Learning to play basic mandolin is fairly easy for students, especially if they already play an instrument tuned in fifths. All the notes are where one would expect, and violin fingerings tend to transfer in most cases. Teaching half a dozen chords would be a good first step. Once the student has learned basic chords, consider challenging him or her to learning the diatonic chords in a few common keys. The more they play, the more their calluses will develop to handle the double steel strings. (Fair warning: Violin calluses aren’t enough. It does hurt at first—they’ll need to develop thicker skin.)
Controlling the Pick
In my experience, aside from the throbbing fingertips, the most challenging part of doubling on the mandolin from a strictly bowed-strings background is learning to control the pick. Not unlike learning to use a bow, creating a rich, full tone with a pick is a challenge at first. Have your students use a thicker pick (around 1 to 2 mm) with rounded edges—anything too thin or pointy is just noisy. When holding the pick, being loose is key. Have them hold the pick between the thumb and first knuckle on their index finger in the most natural way possible, adding enough pressure to the pick to keep it from falling out of their hand. Anything more is a waste of energy and will hinder technical development with the right hand should they decide to try and further their skills past the basics. Tension is the enemy! Stay loose.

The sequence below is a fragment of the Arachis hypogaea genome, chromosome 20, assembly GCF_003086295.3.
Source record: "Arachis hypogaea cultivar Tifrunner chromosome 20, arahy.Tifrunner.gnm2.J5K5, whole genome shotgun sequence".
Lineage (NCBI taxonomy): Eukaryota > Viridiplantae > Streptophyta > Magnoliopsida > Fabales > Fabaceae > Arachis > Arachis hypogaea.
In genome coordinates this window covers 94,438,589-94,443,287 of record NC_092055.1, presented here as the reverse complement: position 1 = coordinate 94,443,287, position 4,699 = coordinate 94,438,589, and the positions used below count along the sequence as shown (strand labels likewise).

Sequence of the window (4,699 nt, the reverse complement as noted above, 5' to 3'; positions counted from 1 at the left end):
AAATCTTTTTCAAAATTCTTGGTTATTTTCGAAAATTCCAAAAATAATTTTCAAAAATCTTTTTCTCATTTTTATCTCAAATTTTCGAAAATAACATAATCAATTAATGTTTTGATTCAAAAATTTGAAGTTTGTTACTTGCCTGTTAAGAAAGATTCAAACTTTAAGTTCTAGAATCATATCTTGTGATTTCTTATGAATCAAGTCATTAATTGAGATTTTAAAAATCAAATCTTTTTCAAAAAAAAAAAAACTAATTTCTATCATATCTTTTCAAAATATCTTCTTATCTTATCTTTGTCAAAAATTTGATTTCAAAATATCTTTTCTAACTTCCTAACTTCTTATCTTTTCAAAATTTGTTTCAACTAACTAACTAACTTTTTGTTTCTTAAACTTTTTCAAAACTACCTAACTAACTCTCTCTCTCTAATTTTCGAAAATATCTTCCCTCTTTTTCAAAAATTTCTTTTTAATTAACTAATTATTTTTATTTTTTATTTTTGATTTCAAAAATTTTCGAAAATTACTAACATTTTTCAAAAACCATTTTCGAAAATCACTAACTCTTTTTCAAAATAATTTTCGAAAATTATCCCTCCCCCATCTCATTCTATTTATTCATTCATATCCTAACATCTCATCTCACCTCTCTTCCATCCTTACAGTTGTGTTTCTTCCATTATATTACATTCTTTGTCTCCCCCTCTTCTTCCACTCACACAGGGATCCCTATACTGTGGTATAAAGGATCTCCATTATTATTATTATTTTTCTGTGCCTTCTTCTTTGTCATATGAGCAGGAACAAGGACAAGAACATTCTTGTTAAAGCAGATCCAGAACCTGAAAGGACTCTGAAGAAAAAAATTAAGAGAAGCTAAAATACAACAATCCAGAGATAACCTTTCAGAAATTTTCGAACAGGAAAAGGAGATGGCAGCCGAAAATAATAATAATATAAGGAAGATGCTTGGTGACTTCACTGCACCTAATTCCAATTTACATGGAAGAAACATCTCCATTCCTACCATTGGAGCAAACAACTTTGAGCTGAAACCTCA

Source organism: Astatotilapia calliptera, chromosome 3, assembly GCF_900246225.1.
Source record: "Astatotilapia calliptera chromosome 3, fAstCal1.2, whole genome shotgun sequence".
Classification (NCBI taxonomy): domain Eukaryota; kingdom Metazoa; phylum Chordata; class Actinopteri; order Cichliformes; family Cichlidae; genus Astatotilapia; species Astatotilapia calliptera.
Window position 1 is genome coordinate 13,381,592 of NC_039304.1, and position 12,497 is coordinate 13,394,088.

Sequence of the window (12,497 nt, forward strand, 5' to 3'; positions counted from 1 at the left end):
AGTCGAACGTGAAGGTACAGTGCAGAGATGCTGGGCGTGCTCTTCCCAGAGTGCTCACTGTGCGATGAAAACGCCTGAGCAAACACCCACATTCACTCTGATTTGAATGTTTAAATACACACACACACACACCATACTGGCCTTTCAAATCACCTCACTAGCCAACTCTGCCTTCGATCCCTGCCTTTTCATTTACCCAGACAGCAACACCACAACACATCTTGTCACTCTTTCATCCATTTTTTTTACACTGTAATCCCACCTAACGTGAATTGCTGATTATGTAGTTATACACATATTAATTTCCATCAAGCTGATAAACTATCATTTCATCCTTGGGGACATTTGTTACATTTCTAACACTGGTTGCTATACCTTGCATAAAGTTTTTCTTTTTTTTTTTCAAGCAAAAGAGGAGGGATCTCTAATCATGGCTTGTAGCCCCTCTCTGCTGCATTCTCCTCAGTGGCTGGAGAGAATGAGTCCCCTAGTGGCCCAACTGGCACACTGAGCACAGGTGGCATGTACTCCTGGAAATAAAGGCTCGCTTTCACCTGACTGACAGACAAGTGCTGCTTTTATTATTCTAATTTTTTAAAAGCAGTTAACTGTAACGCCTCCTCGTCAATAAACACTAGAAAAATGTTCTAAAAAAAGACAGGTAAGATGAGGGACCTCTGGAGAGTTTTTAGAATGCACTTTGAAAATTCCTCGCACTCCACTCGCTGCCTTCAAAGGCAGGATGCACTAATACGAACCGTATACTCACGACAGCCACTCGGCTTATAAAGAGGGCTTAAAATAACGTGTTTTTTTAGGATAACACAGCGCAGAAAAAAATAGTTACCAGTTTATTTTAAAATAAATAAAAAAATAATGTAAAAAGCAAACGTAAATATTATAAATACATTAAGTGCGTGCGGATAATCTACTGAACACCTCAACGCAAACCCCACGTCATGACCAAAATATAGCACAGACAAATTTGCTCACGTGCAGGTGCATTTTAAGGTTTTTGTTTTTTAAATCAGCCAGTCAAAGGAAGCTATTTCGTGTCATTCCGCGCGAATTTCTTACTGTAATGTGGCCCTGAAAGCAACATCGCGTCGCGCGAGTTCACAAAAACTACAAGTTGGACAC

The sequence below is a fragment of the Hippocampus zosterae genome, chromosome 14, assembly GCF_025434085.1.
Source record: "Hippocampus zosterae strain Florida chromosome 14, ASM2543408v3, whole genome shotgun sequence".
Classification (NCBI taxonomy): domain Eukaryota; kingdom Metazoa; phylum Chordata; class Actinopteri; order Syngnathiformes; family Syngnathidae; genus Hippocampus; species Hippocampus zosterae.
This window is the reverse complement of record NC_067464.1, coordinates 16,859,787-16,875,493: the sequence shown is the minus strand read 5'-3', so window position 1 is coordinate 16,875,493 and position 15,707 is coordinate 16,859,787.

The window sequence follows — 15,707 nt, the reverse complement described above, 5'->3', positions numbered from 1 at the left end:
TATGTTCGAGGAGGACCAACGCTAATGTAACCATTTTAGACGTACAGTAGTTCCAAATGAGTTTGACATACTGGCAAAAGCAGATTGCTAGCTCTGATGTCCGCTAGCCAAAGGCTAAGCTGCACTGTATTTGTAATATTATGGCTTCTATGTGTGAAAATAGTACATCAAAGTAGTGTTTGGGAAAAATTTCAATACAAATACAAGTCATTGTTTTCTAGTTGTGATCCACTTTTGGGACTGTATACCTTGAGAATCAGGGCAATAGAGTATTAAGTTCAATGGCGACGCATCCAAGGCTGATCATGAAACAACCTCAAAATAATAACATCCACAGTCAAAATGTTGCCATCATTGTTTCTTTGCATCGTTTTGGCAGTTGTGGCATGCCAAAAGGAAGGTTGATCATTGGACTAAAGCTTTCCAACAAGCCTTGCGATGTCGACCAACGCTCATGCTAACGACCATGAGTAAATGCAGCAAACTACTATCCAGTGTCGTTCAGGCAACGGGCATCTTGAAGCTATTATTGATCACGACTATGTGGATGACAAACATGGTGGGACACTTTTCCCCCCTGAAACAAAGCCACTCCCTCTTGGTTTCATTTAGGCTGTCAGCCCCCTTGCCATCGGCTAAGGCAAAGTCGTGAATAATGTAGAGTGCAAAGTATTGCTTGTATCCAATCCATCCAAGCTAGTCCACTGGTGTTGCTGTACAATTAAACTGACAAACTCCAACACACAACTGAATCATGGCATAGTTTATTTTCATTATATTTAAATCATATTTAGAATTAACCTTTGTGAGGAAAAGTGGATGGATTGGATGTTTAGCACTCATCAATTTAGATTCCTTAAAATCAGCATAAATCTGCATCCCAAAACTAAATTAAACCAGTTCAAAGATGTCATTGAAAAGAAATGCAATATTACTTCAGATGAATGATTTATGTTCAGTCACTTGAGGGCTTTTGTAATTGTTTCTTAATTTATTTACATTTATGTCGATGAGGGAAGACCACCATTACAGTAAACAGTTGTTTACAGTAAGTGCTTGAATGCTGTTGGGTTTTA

The Mandolin as a Teaching Tool
I highly recommend taking up the mandolin and using it as a tool for teaching music. Its unique characteristics can enrich the environment of any strings classroom. It is tremendously useful rhythmically and as a way of implementing harmonic support while captivating your students’ interest. It truly is like a musical multi-tool, combining aspects of the violin, piano, and metronome all in one small, snazzy little instrument. And who knows…maybe you’ll inspire a career mandolin player the first day you take it to class!
*Great mandolin players to check out: Sam Bush, Chris Thile, Adam Steffey, David Grisman, and Joshua Pinkham.
Brad Phillips is a multi-instrumentalist from the great state of Michigan. Holding both bachelors and masters degrees from the University of Michigan School of Music, Theatre & Dance, Brad’s work as a fiddler, violinist, mandolinist, guitarist, arranger, composer, producer and teacher has made him one of the area’s most sought-after acoustic musicians. He has appeared with the likes of Jeff Daniels, The Verve Pipe, Stevie Wonder, Aretha Franklin, Joshua Davis, The Elders, May Erlewine, Seth Bernard, Drew De Four, and toured for 10 years with Celtic super-group Millish. A resident artist at the Purple Rose Theatre in Chelsea, MI, Brad also works as a sound designer and musical director. He teaches Roots Music & Improvisation for Strings at The U of M String Preparatory Academy, and has several performance projects of his own including duos with virtuoso bassist Jacob Warren, guitarist extraordinaire Jesse Mason, The Roots Music Strings, and others.